Reading & Composition

Reading & Composition

Just A Touch of Magic
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Max Kaisler and Yana Zlochistaya
12:30-2 PM
Hearst Annex B1

A barber wakes up one morning without his nose.

An old man with wings shows up in the courtyard of a small town.

The Devil disguised as a professor decides to pay a visit to 1930s Moscow.

All these stories fall under the umbrella of what scholars call magical realism. Magical realism is one of those vague literary terms that becomes harder to define the closer you look into it. Put simply, it describes a genre of literature which imbues an otherwise realistic world with an element of the magical or supernatural. In this course, we will be reading a (by no means exhaustive) selection of works of magical realism by authors from around the world, with a focus on South America, the former USSR, and the United States. These texts will allow us to think about a variety of issues: Where is the boundary between the real and the magical? What happens to a text when that boundary suddenly blurs? How might including an element of the fantastical in an otherwise realistic narration allow the author, and the reader, to confront the issues of the everyday?

Every class session will be divided between a discussion of the assigned texts and a writing workshop. Together, we will work on sharpening both sets of skills—close reading and critical writing. But the acts of reading and writing are not easily separable; expanding our literary toolbox allows us to produce more nuanced prose, while learning to write carefully allows us to bring a greater clarity to the text. Much like the literary works we will read and watch over the course of the semester demonstrate the permeability of the fantastical and the real, our course seeks to emphasize the permeability between reading and writing as essential to producing thoughtful and well-written work.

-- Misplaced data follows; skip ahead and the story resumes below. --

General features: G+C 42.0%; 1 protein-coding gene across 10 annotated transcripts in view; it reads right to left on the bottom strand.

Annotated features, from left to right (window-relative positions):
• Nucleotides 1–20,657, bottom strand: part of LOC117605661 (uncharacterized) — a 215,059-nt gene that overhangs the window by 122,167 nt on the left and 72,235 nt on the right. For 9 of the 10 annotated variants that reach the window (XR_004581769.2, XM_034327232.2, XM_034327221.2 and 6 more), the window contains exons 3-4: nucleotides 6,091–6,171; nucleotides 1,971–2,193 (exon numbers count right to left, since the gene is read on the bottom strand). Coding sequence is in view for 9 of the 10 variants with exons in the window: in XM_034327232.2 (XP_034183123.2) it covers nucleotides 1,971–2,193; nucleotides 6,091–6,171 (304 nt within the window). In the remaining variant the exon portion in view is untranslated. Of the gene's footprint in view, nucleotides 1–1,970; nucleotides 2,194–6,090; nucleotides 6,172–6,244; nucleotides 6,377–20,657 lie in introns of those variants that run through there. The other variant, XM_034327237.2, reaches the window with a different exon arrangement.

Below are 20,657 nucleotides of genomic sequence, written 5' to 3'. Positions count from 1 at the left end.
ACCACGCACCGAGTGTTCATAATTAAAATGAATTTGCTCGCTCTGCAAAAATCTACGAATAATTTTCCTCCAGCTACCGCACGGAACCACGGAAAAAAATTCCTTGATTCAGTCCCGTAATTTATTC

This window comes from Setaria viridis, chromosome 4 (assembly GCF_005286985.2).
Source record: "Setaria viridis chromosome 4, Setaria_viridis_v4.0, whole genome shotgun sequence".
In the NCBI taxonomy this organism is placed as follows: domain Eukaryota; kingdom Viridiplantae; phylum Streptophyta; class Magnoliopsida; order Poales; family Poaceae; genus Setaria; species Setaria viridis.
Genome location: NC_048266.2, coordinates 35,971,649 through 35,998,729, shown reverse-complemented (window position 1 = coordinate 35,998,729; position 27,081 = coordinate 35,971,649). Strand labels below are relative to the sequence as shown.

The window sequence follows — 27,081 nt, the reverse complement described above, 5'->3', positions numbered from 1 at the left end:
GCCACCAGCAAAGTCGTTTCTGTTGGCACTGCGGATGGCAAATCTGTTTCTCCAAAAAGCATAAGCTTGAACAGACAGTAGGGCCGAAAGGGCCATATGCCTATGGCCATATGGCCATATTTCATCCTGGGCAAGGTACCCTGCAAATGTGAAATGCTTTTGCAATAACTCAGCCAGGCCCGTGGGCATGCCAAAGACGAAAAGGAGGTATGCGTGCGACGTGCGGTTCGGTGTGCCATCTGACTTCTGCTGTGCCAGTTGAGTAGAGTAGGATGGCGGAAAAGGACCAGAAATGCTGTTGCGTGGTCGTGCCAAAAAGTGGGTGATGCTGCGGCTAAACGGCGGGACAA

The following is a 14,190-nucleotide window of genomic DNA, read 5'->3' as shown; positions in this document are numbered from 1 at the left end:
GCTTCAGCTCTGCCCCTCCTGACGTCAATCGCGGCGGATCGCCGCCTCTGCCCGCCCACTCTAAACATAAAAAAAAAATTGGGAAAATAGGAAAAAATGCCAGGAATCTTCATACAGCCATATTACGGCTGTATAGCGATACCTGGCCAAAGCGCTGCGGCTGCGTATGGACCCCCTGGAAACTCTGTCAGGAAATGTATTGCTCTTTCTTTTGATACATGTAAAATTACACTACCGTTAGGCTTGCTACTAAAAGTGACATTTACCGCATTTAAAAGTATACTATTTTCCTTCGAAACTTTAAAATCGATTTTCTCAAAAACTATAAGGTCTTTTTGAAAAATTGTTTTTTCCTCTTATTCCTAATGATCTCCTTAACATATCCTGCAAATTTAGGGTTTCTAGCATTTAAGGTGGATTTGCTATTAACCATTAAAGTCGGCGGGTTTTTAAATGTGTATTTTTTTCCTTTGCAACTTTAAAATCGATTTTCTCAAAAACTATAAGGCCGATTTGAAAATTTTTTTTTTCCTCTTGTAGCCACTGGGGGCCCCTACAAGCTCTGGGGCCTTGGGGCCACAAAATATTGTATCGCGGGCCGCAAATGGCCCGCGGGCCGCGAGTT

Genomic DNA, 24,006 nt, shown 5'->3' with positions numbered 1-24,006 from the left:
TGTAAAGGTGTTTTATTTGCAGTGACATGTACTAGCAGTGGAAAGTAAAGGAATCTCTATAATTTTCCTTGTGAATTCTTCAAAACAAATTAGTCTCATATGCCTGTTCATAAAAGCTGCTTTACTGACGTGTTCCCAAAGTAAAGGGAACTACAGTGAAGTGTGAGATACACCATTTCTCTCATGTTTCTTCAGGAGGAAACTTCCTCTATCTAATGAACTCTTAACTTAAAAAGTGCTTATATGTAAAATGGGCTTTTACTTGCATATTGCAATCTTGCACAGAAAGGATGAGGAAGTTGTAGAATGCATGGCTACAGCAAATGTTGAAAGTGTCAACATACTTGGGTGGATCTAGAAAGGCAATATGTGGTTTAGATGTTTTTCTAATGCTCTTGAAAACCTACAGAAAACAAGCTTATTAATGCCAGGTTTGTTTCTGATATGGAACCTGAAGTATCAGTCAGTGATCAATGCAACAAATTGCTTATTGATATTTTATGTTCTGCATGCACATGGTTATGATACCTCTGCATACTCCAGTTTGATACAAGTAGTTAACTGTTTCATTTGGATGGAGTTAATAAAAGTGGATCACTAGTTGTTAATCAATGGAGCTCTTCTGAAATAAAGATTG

Though writing is generally thought of as a solitary activity, the most interesting ideas arise through dialogue, and as we move through these texts, we expect and encourage everyone to take part in that dialogue. Good writing engages in conversation with a text, and those conversations often begin in the class setting. That said, we want to acknowledge that everyone comes into this class with different writing backgrounds and experiences. That’s why the assignments are structured to build off of one another, ensuring that you have a strong foundation before moving on to more complex tasks. In the first third of the semester, you will compose three close reading assignments. Then, you will expand one of those assignments into a close reading essay which presents an original argument about one of the class texts. Finally, you will write a comparative paper which combines close reading with an analysis of two of our class texts. For each of the two major essays, you will be asked to submit both a completed draft and a final paper with significant revisions.

We look forward to exploring the nebulous realms of fiction together with all of you.

This course fulfills the first half of the university R&C requirement, and as such, its primary function is to develop your writing skills. We will be spending time breaking down how to engage critically with a text and how to compose a high-quality college essay, from brainstorming to revision. Please note that this course is reading and writing intensive.